Background: Patrick Peterson #21 of the Arizona Cardinals celebrates with teammates after making an interception in the end zone on a pass that was intended for Odell Beckham Jr #13 of the Cleveland Browns during the first quarter at State Farm Stadium on December 15, 2019 in Glendale, Arizona.
Patrick Peterson recently said he is very excited to be an Arizona Cardinal.
Peterson views the Cardinals as having a “championship caliber” roster. “I just feel like this year can be special not only for me but for this football team,” he said.
He is optimistic that his agent and the Cardinals will come to an agreement on a new multi-year contract that would enable him, like, Larry Fitzgerald, his teammate for 7 5/8 seasons, to be a “Cardinal for life.”
Peterson said recently during his 51 minute Zoom interview with the Arizona media, “I feel I have something to prove. I think this will be an incredible year for me because the defense, I believe, is tailor-made for some of my strengths.”
Hmmm...”tailor-made for some of my strengths”?
Well, we know that the Cardinals’ 2nd year DC Vance Joseph prefers to employ a high pressure, man press coverage defense—-one that places the utmost priority on getting a ferocious pass rush and creating turnovers with CBs who can win their matchups and get to the football as soon as it’s thrown.
Joseph conceded that he had to back-burner his preferred style of defense last season when CB1 Patrick Peterson was suspended for 6 games for a PED violation/cover-up and CB2 Robert Alford broke his leg in practice during the pre-season.
When the Cardinals decided to keep Peterson and Alford in the fold for this season, the 2020 salary cap investment on the pair of veteran CBs is $20.7M combined. Peterson is the 2nd highest paid player on the 2020 roster at $13.2M and Alford is the 10th highest paid player at $7.5.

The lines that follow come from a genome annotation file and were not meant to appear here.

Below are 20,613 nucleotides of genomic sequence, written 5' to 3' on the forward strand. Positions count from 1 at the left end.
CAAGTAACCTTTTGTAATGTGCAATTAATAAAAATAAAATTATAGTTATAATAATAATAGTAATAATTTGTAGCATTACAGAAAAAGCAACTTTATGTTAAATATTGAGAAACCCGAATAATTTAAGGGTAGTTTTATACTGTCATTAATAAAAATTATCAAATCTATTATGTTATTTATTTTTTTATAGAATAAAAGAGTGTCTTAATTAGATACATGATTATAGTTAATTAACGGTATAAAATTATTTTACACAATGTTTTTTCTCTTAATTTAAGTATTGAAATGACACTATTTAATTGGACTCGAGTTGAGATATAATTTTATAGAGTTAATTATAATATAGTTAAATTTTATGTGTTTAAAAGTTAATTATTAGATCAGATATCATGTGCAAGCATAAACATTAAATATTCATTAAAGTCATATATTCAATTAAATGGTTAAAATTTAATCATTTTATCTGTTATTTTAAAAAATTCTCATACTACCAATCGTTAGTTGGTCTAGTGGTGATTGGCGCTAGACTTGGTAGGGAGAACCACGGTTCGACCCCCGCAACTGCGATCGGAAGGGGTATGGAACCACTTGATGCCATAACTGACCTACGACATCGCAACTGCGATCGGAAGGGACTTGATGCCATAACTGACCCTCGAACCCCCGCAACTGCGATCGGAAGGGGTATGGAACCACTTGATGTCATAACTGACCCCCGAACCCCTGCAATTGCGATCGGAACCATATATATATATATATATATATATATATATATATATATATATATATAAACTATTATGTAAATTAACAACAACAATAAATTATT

Both CBs are coming off their worst seasons in the NFL, per PFF. Peterson graded as the #41 CB in the NFL for full-time starters (63.1—-giving up 39 rec. on 58 targets, 67.2%, for 527 yards, 215 RAC yards, 13.5 ave., 4 TDs, and 2 ints.) and Alford graded (in 2018) as the #156th of all NFL CBs (56.6—-giving up 51 rec. on 74 targets, 68.9%, for 849 yards, 283 RAC yds., 16.6 ave., 7 TDs, 0 ints.).
Peterson, Alford, Steve Keim, Kliff Kingsbury and Vance Joseph are banking on the kind of solid CB play that Peterson displayed in 2018 (82.5) and Alford achieved in 2017 (76.7). With Peterson and Alford, the questions are not about sheer talent, they are about age, mitigating circumstances per suspension (Peterson)/injuries (Alford) and recent drop-offs in production.
Plus, with Patrick Peterson, Cardinals’ fans are well aware that Peterson takes a great deal of pride in is ability to cover the league’s #1WRs—-and that he is one of the best in the NFL doing it (7 Pro Bowls), when he is on top of his game. When Peterson said, “the Cardinals know the value of what I bring to the team,” his man cover ability is certainly what sticks out.
On the flip side, Cardinals’ fans and opponents know that over the years Peterson not only quickly lost interest in returning punts (where he dazzled as a rookie), but also in doing the dirty work at his position with regard to tackling and busting up screens.
No coach in football anywhere would teach a CB to tackle as high and passively as Peterson continually does. As a result, Peterson is easy to stiff arm or to swim right through, which is one of the reasons why so many sweeps, reverse and screens go for big chunk yards to Peterson’s side.
It’s not that Patrick Peterson has forgotten the fundamentals of tackling—-it’s that he abandons them in order to look like he got caught unaware or that he was fooled by the play. That’s the disguise that players typically wear when they don’t want to tackle.
No one wants to see Patrick Peterson get injured. But, football is a game of sacrifices that requires players to give their utmost effort in support of the team and the team’s collective desire to win.
Fundamental tackling is not difficult and it is relatively safe. No one is asking Peterson to do anything out of the ordinary, or even hit like a ton of bricks. All Peterson needs to do is make the customary tackles that NFL CBs are asked to make.
The fear of injury is natural for every player. But, as the slogan goes, in a team sport like football, players are asked to “take pride in your side” of the football.